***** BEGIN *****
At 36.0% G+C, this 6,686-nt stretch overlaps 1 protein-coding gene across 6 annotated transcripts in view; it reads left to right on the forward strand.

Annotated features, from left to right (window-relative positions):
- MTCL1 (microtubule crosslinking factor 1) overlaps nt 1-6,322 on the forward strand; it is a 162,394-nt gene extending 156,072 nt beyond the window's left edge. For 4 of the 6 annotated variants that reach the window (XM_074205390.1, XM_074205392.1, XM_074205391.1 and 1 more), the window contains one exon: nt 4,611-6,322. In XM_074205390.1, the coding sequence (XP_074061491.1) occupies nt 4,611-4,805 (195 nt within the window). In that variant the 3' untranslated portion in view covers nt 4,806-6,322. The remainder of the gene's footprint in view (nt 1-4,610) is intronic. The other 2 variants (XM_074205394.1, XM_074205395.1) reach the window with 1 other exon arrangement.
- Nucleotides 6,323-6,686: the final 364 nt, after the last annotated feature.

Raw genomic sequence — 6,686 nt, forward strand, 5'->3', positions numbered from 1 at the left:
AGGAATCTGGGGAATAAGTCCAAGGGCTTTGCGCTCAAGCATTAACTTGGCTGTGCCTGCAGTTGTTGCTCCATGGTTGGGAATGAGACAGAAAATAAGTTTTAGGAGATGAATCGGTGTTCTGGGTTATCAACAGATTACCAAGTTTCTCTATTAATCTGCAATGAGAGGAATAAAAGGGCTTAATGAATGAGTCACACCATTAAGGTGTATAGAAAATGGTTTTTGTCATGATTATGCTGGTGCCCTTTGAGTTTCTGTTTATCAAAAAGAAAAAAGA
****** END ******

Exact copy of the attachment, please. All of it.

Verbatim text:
At 36.0% G+C, this 6,686-nt stretch overlaps 1 protein-coding gene across 6 annotated transcripts in view; it reads left to right on the forward strand.

Annotated features, from left to right (window-relative positions):
- MTCL1 (microtubule crosslinking factor 1) overlaps nt 1-6,322 on the forward strand; it is a 162,394-nt gene extending 156,072 nt beyond the window's left edge. For 4 of the 6 annotated variants that reach the window (XM_074205390.1, XM_074205392.1, XM_074205391.1 and 1 more), the window contains one exon: nt 4,611-6,322. In XM_074205390.1, the coding sequence (XP_074061491.1) occupies nt 4,611-4,805 (195 nt within the window). In that variant the 3' untranslated portion in view covers nt 4,806-6,322. The remainder of the gene's footprint in view (nt 1-4,610) is intronic. The other 2 variants (XM_074205394.1, XM_074205395.1) reach the window with 1 other exon arrangement.
- Nucleotides 6,323-6,686: the final 364 nt, after the last annotated feature.

Raw genomic sequence — 6,686 nt, forward strand, 5'->3', positions numbered from 1 at the left:
AGGAATCTGGGGAATAAGTCCAAGGGCTTTGCGCTCAAGCATTAACTTGGCTGTGCCTGCAGTTGTTGCTCCATGGTTGGGAATGAGACAGAAAATAAGTTTTAGGAGATGAATCGGTGTTCTGGGTTATCAACAGATTACCAAGTTTCTCTATTAATCTGCAATGAGAGGAATAAAAGGGCTTAATGAATGAGTCACACCATTAAGGTGTATAGAAAATGGTTTTTGTCATGATTATGCTGGTGCCCTTTGAGTTTCTGTTTATCAAAAAGAAAAAAGA